were obtained from reference [5].

Table
1
:
Results from a soil sample

Soil sample

Gamma Energy (keV)

Standard

values

CANBERRA
SERIES 35
PLUS MCA

CANBERRA
ADC

ORTEC ADC

K
-
40

1460.8

1481.1

1450.61

1469.0

Tl
-
208 (for Th
-
232)

583.02

600.6

568.07

580.15

2614.48

2637.3

2674.36

2599.11

Bi
-
214 (for U
-
238)

609.31

631.4

610.72

592.85

1764.49

1771.7

1778.69

1754.7


These measurements were carried out only for comparison purposes. The uncertainties
of the
peaks are usually calculated by measuring the width of the peaks. Since these
widths mainly depend on the detector used and not on the system developed under this
project, the uncertainties are not shown.

35


Development of a PC based Multichannel Analyzer for
G
amma
-
R
ay
S
pectrometry


Proceedings of the Technical Sessions, 28 (2012) 3
1
-
36

Institute of Physics


卲S Lan歡

In order to
evaluate

the s
peed of the multichannel

analyzer

(the

number of particles
read out per second), a set of radio active samples and the soil sample mentioned above
were used
.

A comparison of the
counting speed, based on counts taken during

1000
second periods with different radioactive sources ar
e shown in table
2
.


Table
2
. Comparison of the speed of measurements

Source

Counts per second

CANBERRA SERIES
35 PLUS MCA

CANBERRA ADC

ORTEC ADC

Na
-
22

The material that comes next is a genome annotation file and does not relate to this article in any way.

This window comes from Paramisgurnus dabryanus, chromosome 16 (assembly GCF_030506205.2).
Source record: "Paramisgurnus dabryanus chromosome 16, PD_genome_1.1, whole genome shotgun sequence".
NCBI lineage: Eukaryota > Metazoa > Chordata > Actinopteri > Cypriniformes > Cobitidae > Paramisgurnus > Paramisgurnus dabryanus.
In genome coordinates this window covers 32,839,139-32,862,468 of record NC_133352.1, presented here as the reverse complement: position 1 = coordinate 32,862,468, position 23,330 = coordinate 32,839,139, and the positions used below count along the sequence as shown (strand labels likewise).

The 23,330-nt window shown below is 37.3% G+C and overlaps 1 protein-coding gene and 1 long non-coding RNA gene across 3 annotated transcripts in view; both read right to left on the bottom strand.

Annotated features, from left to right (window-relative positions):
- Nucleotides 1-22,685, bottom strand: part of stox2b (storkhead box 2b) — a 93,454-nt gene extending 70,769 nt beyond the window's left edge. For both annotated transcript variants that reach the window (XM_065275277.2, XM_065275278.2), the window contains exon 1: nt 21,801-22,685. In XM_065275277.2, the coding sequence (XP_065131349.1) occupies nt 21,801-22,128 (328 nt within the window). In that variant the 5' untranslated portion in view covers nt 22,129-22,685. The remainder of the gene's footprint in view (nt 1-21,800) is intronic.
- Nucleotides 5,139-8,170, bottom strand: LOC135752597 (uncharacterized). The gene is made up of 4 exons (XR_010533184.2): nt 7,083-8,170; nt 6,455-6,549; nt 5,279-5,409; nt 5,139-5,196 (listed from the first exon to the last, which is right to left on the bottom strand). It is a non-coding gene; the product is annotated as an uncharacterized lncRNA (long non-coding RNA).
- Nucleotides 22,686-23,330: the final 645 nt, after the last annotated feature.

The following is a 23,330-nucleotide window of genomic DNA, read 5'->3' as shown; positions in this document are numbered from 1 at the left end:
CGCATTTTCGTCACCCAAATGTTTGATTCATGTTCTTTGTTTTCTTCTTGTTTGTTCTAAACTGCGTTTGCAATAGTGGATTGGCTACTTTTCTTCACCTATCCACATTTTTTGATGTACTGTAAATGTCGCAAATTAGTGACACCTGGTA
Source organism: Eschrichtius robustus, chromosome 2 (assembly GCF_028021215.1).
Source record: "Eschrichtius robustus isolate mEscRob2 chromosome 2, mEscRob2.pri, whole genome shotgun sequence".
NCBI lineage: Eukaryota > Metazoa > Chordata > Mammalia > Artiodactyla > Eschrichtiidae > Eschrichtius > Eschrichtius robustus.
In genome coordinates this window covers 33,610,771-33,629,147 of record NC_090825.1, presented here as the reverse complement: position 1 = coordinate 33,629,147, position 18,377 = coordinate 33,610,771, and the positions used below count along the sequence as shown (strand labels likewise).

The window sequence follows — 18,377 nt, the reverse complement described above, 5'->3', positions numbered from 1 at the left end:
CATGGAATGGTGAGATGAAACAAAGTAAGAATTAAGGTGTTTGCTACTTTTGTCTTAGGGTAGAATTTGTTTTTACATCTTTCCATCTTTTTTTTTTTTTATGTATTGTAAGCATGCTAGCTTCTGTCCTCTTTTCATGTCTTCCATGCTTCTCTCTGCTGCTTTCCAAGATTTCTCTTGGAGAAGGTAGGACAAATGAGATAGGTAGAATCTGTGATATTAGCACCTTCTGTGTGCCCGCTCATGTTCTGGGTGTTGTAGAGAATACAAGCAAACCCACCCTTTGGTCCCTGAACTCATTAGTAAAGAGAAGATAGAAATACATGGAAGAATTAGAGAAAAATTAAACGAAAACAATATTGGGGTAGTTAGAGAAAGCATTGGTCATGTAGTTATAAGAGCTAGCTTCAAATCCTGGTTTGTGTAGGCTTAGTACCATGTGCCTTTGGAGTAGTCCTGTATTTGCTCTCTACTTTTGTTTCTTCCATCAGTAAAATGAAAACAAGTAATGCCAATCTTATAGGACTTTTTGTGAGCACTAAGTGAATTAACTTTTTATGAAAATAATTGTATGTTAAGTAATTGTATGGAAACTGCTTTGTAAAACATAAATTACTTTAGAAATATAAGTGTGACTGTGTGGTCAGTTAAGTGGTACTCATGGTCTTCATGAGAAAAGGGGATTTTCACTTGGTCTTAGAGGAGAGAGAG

64
.
9

231
.
2

3428
.
7

Co
-
60

431
.
5

732
.
8

3513
.
8

Ba
-
133

2622
.
0

1932
.
3

3468
.
9

Cs
-
137

3148
.
4

3366
.
3

3470
.
8

Am
-
241

2694
.
6

2328
.
2

3514
.
1



Due to a limitation in the Series 35 Plus MCA,
it was not possible to use the
same
threshold for all
the
three measurements
. Number of counts obtained with the ORTEC
ADC appear

to be limited by the speed of the MCA while the lower values from the
other two (with the possible exception of Cs
-
137) appear to be limited by the threshold.
This comparison shows that the counting speed of our MCA is not inferior to that of the
commerci
al ADC. It could even be somewhat superior to that. Also,
it

is

important to
note that the highest speed of 3514 counts per second observed here is
quite
close to the
estimated theoretical limit of 3840 counts per second.



5.

CONCLUSION


Development of a PC based low cost multichannel analyzer is presented in this paper.
Hardware developed under this project was mainly an interface between the ADC
modules and the PC. The remaining functionalities were implemented through software.

Althoug
h the cost is low, it has been demonstrated that it has been possible to achieve
the same level of performance as a commercial device. The ability to control the ADC
modules through software provides the possibility of diagnosing problems


a feature
not a
vailable in commercial systems.



ACKNOWLEDGEMENT


Authors wish to acknowledge

gratefully

the

help
received
from Dr. S. Kulatunga,

Prof.
P. Mahawatte and Mr. A.

L.

L. Chandrasiri of the Department of Nuclear Science,
University of Colombo

during this pr
oject
.


36


Development of a PC based Multichannel Analyzer for
G
amma
-
R
ay
S
pectrometry


Proceedings of the Technical Sessions, 28 (2012) 3
1
-
36

Institute of Physics


卲S Lan歡


REFERENCES


1
.

Glenn F. Knoll,
Radiation Detection and Measurement, John Wiley and Sons, New
Jersey, U.S.A,
(
2010
)
.

2
.

Cardoso M., Amorim,
V.
,
Bastos,
R.
,
Madeira,
R.
,
Simões,
J.
,
Correia
,

C.
, IEEE
NSS
-
2000 (IEEE Nuclear Science Symposium 2000),
Lyon, France
-

October
2000.

3
.

Model 800 Analog to Digital Converter Operating and Service

m
anual,
EG&G
ORTEC, Oak Ridge, TN, U.S.A.

4
.

Model 8701 ADC User's Manual,
CANBERRA Industries
Inc,
Meridan, CT,
U.S.A.,
(
2007
)
.

5
.

David, R.L.,

CRC Handbook of
Chemistry and

Physics
, 89th edition, CRC Press,

Boca Raton

2009.